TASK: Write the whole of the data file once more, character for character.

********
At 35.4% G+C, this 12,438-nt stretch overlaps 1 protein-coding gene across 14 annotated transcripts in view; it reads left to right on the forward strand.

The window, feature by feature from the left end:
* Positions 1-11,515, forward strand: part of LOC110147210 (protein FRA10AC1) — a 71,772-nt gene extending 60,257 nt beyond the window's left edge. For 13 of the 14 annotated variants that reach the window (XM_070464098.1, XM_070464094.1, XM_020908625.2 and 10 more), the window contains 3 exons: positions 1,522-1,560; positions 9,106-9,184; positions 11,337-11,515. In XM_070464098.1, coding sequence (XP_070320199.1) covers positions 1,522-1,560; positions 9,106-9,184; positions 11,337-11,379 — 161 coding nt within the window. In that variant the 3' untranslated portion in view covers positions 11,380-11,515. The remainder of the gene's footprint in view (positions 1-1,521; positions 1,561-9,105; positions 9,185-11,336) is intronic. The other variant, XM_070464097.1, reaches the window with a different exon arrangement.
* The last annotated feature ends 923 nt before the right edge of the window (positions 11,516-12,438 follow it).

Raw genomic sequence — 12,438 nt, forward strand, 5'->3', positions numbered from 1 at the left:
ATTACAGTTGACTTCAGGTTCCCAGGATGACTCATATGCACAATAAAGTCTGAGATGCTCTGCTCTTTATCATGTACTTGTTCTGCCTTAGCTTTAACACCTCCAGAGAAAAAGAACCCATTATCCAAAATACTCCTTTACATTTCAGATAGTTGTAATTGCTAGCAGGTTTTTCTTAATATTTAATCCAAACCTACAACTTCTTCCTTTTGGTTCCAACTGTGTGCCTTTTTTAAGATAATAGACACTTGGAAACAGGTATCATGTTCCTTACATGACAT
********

At 35.4% G+C, this 12,438-nt stretch overlaps 1 protein-coding gene across 14 annotated transcripts in view; it reads left to right on the forward strand.

The window, feature by feature from the left end:
* Positions 1-11,515, forward strand: part of LOC110147210 (protein FRA10AC1) — a 71,772-nt gene extending 60,257 nt beyond the window's left edge. For 13 of the 14 annotated variants that reach the window (XM_070464098.1, XM_070464094.1, XM_020908625.2 and 10 more), the window contains 3 exons: positions 1,522-1,560; positions 9,106-9,184; positions 11,337-11,515. In XM_070464098.1, coding sequence (XP_070320199.1) covers positions 1,522-1,560; positions 9,106-9,184; positions 11,337-11,379 — 161 coding nt within the window. In that variant the 3' untranslated portion in view covers positions 11,380-11,515. The remainder of the gene's footprint in view (positions 1-1,521; positions 1,561-9,105; positions 9,185-11,336) is intronic. The other variant, XM_070464097.1, reaches the window with a different exon arrangement.
* The last annotated feature ends 923 nt before the right edge of the window (positions 11,516-12,438 follow it).

Raw genomic sequence — 12,438 nt, forward strand, 5'->3', positions numbered from 1 at the left:
ATTACAGTTGACTTCAGGTTCCCAGGATGACTCATATGCACAATAAAGTCTGAGATGCTCTGCTCTTTATCATGTACTTGTTCTGCCTTAGCTTTAACACCTCCAGAGAAAAAGAACCCATTATCCAAAATACTCCTTTACATTTCAGATAGTTGTAATTGCTAGCAGGTTTTTCTTAATATTTAATCCAAACCTACAACTTCTTCCTTTTGGTTCCAACTGTGTGCCTTTTTTAAGATAATAGACACTTGGAAACAGGTATCATGTTCCTTACATGACAT